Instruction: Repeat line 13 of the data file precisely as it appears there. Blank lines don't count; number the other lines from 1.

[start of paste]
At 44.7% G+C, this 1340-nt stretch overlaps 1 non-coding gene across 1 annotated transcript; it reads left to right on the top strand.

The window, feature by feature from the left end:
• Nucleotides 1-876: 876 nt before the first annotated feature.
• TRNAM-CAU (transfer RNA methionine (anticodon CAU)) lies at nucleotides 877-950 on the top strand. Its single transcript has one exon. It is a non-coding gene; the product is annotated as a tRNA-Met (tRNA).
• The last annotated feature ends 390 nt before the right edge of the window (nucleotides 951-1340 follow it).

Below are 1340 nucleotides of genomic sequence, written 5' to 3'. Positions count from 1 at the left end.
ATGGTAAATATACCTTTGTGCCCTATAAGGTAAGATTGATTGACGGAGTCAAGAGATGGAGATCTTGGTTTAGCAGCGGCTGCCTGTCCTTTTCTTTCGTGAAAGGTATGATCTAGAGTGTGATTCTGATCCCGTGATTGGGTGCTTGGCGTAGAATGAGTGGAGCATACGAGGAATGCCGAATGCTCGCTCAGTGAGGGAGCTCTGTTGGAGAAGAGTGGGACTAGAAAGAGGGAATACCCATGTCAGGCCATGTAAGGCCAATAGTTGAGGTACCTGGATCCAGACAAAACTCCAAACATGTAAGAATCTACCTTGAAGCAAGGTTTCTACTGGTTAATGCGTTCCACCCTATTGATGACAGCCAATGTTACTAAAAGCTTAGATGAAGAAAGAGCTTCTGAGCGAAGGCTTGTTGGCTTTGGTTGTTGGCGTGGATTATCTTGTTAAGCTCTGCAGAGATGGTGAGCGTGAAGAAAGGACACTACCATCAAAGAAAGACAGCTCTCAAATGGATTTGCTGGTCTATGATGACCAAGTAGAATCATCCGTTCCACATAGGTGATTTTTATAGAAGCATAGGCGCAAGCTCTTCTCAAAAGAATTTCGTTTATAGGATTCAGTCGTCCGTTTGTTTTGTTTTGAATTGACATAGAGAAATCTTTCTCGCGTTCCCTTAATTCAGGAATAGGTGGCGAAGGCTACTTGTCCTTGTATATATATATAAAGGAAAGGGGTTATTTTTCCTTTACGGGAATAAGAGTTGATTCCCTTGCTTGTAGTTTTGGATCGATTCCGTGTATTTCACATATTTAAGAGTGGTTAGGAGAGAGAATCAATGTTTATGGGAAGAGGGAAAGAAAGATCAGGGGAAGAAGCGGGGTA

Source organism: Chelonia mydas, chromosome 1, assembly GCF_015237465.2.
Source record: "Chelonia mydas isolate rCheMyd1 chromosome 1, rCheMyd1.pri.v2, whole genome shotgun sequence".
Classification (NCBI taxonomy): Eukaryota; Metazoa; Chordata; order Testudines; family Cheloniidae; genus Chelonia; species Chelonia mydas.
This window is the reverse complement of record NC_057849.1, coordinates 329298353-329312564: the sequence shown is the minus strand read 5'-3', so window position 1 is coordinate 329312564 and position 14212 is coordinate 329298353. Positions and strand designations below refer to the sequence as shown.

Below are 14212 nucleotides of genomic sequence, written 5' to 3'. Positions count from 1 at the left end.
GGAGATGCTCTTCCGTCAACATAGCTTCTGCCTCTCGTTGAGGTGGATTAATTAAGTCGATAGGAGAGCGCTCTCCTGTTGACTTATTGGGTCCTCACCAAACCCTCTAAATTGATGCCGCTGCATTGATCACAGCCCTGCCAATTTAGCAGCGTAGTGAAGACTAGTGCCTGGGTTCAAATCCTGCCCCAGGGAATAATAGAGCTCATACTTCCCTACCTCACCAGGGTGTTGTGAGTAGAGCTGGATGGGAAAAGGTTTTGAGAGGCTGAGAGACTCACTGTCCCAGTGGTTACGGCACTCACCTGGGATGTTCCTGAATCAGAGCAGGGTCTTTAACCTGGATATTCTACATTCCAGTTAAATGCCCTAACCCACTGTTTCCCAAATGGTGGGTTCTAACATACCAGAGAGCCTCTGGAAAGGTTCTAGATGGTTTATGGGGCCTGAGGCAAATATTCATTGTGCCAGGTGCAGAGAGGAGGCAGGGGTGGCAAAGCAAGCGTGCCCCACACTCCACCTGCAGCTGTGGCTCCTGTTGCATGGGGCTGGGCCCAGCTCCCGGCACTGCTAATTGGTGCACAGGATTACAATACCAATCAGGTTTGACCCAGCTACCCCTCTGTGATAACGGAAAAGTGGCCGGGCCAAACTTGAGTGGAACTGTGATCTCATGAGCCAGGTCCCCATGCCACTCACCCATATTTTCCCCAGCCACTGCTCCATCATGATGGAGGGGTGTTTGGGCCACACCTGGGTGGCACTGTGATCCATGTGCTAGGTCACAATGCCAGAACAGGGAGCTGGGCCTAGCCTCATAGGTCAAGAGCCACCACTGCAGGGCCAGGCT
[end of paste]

GGAGATGCTCTTCCGTCAACATAGCTTCTGCCTCTCGTTGAGGTGGATTAATTAAGTCGATAGGAGAGCGCTCTCCTGTTGACTTATTGGGTCCTCACCAAACCCTCTAAATTGATGCCGCTGCATTGATCACAGCCCTGCCAATTTAGCAGCGTAGTGAAGACTAGTGCCTGGGTTCAAATCCTGCCCCAGGGAATAATAGAGCTCATACTTCCCTACCTCACCAGGGTGTTGTGAGTAGAGCTGGATGGGAAAAGGTTTTGAGAGGCTGAGAGACTCACTGTCCCAGTGGTTACGGCACTCACCTGGGATGTTCCTGAATCAGAGCAGGGTCTTTAACCTGGATATTCTACATTCCAGTTAAATGCCCTAACCCACTGTTTCCCAAATGGTGGGTTCTAACATACCAGAGAGCCTCTGGAAAGGTTCTAGATGGTTTATGGGGCCTGAGGCAAATATTCATTGTGCCAGGTGCAGAGAGGAGGCAGGGGTGGCAAAGCAAGCGTGCCCCACACTCCACCTGCAGCTGTGGCTCCTGTTGCATGGGGCTGGGCCCAGCTCCCGGCACTGCTAATTGGTGCACAGGATTACAATACCAATCAGGTTTGACCCAGCTACCCCTCTGTGATAACGGAAAAGTGGCCGGGCCAAACTTGAGTGGAACTGTGATCTCATGAGCCAGGTCCCCATGCCACTCACCCATATTTTCCCCAGCCACTGCTCCATCATGATGGAGGGGTGTTTGGGCCACACCTGGGTGGCACTGTGATCCATGTGCTAGGTCACAATGCCAGAACAGGGAGCTGGGCCTAGCCTCATAGGTCAAGAGCCACCACTGCAGGGCCAGGCT